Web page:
Mark I have to agree with James English, the Go-Karting accident was a freak accident and by no means down to stupidity. It's just one of those things, I do agree with the sentiment of your column though, I think Martin has great potential and in my opinion can become the greatest European golfer of all time! Cheers Graeme P.S What's your best chipping tip? I'm struggling just now!

Posted 10:46 10th December 2010

Alan Hewitt says...

Quite right about Martin Kaymer, but why on earth did you and Ewen Murray ramble on endlessly about Tiger Woods on Sunday night when Graeme McDowell was achieving an amazing victory in front of your eyes? His save at the 17th and two birdies at the 18th were as good as anything you are likely to see, and his win capped a sensational season. Sportsman of the year. Less about Woods, please.

Posted 17:03 7th December 2010

Brian Mcinnes says...

Mark Roe claims Tiger best golfer of his generation. Has Jack Nicklaus ( he is the best golfer ever ) ever thrown a 4 shot lead in the final round ?

Posted 21:59 5th December 2010

John Byrne says...

It's great to see a guy with such class representing the European Tour, PGA Professionals and golfers across Europe on the world stage. I don't think Martin would eat cheerio s out of the Ryder Cup.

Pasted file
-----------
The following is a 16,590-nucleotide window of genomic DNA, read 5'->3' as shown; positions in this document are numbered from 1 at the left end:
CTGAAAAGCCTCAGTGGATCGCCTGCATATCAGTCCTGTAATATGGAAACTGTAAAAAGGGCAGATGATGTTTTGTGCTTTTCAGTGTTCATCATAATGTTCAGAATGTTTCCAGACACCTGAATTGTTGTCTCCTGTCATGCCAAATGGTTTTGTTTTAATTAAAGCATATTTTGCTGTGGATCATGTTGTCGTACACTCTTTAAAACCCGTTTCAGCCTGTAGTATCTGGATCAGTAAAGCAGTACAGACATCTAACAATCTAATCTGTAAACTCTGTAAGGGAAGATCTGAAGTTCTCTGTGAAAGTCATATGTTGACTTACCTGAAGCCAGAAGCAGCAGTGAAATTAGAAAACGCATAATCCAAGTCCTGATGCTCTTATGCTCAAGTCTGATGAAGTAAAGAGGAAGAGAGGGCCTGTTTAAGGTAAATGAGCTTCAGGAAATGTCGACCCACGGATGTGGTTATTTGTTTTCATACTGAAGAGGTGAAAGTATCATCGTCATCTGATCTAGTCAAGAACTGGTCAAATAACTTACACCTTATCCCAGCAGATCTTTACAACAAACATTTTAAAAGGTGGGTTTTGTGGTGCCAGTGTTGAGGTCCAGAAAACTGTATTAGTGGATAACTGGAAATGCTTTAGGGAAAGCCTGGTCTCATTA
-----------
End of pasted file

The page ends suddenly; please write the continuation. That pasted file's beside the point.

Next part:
Posted 10:20 5th December 2010

James English says...

Hi Mark, I agree with most of your comments about Martin above, it's easy to be compared sometimes to someone who is from your country but his reserved demeanour is all too similar to the great Bernhard Langer, however Martin is a more aggressive player than what I have seen of Bernhard(given that I am 25). I do not agree with you however about the gokart accident, that is a freak accident, you are probably as likely to be in car accident as you are as likely to be in a gokart accident, thats just one of those things he will move on from. I also agree with you about giving world ranking points to the limited events that are on this week, it just gives the elite golfers a chance to put some distance between them and the chasing pack. I think the USPGA championship has got the mix right though for championship qualification, the top 100 golfers get the chance to compete, perhaps all the majors should go like that?

Posted 08:56 2nd December 2010